The United Kingdom would be entitled to some €13bn of regional development funding for the 2021-2027 period should it stay in the European Union. This is according to estimates published by the Conference of Peripheral Maritime Regions (CPMR), a European organisation representing the interests of 160 regions from 25 countries from the European Union and beyond.
“Our analysis provides clear evidence that Brexit would be disastrous for the regional development of UK regions,” said CPMR Secretary General, Eleni Marianou. “In CPMR we stand by our UK members and share their concerns on the persistent regional disparities that will be further aggravated.”
The CPMR analysis is based on the European Commission’s allocation methodology for the ERDF and ESF+ funds, which shows that the UK regions and nations would be entitled to an increase of 22% for the 2021-2027 period, compared to the allocation of €10.6bn for 2014-2020.
This increase can largely be explained by the fact many areas of the UK are falling behind the EU average in terms of regional prosperity.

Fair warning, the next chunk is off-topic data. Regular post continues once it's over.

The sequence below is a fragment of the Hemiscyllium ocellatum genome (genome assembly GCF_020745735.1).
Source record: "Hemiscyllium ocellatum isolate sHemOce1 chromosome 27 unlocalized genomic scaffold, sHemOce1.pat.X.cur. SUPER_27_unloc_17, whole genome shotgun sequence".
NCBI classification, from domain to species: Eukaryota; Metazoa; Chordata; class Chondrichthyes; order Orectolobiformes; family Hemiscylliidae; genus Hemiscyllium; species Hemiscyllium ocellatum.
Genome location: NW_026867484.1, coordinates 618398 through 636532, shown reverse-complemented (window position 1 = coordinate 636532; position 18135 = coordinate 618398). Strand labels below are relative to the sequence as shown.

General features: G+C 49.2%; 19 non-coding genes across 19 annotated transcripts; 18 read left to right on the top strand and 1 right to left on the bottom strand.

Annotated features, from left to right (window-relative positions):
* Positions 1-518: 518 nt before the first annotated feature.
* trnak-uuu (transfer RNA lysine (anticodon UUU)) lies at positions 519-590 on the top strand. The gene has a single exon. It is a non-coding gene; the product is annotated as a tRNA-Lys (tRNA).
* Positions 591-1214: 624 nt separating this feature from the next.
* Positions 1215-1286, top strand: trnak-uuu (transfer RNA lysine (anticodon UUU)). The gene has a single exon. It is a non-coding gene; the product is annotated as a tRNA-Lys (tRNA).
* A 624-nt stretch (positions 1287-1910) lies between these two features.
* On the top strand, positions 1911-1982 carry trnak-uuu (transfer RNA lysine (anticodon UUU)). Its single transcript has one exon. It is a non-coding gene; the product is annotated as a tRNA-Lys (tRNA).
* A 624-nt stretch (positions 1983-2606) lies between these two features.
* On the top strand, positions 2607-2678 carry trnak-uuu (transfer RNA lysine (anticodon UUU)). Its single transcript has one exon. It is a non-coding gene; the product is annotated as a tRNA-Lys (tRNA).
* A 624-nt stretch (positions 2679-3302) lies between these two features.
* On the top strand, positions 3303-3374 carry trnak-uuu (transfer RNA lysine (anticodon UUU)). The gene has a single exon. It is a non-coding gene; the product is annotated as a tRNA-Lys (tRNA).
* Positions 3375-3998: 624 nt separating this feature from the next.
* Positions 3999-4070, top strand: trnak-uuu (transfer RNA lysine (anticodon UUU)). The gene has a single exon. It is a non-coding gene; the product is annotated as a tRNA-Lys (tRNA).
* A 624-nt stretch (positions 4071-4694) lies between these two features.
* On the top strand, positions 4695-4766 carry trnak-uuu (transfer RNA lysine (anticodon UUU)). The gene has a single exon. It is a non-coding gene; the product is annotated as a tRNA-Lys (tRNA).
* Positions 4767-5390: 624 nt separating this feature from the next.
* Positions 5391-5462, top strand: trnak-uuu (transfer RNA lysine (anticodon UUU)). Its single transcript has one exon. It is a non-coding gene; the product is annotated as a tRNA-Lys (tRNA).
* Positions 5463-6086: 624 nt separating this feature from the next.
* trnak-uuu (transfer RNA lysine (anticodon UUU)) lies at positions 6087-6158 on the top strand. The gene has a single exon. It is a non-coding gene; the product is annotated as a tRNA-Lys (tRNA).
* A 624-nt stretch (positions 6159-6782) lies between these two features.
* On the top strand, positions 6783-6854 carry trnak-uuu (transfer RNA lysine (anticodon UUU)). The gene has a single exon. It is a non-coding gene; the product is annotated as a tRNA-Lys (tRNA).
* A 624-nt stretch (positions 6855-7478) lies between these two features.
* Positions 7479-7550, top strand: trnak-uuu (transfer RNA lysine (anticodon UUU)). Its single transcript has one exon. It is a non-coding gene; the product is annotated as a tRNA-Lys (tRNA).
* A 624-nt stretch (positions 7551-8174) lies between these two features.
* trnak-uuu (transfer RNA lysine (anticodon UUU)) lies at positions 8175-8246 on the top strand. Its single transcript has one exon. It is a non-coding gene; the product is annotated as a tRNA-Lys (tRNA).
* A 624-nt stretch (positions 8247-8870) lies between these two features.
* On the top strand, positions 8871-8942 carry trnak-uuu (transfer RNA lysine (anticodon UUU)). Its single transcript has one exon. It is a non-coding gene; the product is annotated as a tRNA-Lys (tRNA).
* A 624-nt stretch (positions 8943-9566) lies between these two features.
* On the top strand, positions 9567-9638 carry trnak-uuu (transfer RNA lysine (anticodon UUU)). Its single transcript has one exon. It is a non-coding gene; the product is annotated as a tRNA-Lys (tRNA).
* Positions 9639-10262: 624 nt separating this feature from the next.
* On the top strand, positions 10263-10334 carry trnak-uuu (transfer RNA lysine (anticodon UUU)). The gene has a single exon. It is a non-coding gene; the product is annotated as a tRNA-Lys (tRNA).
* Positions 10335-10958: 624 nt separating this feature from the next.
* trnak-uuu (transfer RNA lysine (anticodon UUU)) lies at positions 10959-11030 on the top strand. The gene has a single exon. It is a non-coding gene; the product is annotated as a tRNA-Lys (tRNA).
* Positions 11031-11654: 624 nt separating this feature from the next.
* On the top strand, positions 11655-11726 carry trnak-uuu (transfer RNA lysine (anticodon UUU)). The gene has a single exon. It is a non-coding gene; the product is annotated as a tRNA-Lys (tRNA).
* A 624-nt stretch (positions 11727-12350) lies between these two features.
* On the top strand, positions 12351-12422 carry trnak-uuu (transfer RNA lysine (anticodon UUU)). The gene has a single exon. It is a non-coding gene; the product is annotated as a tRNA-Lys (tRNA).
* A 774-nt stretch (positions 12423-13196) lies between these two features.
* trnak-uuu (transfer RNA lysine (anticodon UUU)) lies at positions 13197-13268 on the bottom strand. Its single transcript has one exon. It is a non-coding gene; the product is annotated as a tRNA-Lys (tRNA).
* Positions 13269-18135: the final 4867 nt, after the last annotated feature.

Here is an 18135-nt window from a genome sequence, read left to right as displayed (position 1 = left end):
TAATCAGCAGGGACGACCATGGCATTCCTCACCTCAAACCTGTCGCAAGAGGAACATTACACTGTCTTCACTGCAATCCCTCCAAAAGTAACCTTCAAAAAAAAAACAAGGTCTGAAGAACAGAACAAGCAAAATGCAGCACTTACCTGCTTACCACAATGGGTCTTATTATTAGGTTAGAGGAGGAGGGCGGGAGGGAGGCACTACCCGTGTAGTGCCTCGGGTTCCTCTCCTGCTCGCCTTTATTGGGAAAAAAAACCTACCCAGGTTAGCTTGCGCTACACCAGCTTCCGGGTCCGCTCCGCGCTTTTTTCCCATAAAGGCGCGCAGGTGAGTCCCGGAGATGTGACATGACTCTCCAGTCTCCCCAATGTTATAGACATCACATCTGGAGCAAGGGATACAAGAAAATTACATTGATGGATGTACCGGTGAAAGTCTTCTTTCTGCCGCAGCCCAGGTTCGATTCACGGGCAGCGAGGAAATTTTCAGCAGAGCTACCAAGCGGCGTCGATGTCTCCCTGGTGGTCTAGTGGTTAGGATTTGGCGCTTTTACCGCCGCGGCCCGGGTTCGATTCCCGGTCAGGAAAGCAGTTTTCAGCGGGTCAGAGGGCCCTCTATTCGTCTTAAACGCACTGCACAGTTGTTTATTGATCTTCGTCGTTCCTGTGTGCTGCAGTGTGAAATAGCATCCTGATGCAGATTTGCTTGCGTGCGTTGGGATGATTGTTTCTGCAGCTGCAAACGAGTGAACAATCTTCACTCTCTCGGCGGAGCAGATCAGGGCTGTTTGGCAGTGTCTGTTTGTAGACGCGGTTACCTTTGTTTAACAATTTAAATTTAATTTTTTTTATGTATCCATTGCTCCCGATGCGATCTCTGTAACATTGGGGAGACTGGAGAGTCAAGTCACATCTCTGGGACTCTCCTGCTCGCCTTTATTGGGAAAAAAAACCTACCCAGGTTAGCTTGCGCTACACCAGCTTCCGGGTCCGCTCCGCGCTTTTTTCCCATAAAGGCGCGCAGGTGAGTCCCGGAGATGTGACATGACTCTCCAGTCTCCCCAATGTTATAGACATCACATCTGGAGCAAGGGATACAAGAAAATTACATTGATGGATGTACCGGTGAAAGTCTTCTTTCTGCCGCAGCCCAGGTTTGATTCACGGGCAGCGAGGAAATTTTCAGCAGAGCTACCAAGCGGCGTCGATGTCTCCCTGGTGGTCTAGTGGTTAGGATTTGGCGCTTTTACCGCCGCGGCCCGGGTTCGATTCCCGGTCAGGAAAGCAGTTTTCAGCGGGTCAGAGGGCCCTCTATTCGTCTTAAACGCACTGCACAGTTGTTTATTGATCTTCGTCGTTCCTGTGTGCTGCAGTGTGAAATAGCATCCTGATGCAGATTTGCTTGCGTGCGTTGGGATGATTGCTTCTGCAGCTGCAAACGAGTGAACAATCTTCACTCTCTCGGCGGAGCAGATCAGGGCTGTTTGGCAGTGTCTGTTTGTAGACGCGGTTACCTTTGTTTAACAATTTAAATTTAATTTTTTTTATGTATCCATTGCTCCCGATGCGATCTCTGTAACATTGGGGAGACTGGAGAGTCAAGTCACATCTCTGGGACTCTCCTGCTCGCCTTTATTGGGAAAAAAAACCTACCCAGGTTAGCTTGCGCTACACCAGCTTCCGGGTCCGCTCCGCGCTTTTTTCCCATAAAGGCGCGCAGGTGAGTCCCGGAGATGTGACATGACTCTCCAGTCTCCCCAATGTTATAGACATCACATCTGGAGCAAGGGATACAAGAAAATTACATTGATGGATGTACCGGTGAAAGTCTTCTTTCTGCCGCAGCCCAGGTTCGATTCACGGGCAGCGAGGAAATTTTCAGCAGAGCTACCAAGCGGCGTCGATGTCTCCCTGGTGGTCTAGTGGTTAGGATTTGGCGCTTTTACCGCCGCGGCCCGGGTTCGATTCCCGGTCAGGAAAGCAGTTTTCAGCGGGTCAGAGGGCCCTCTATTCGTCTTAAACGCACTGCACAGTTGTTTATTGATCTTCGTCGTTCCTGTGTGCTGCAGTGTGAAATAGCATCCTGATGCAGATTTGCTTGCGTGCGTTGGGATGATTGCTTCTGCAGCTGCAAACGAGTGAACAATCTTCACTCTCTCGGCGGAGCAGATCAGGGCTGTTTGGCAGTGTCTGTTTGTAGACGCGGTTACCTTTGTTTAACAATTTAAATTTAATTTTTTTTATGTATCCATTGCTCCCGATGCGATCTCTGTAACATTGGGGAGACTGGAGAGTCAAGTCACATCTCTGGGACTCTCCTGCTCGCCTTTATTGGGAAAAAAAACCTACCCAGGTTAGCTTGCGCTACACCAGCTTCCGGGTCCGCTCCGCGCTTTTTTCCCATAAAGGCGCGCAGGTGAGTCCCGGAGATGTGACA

According to the CPMR projection, Cornwall & the Isles of Scilly and West Wales & the Valleys, the two regions in the UK currently classed as “less developed regions” under the European Commission’s eligibility rules, would still stand to receive a significant share of the UK allocation of Cohesion policy.
In addition, the regions of South Yorkshire, Tees Valley & Durham and Lincolnshire would also become less developed regions for the 2021-2027 period. All five of these regions would stand to receive EU support in excess of 500 euros per capita for the seven-year period.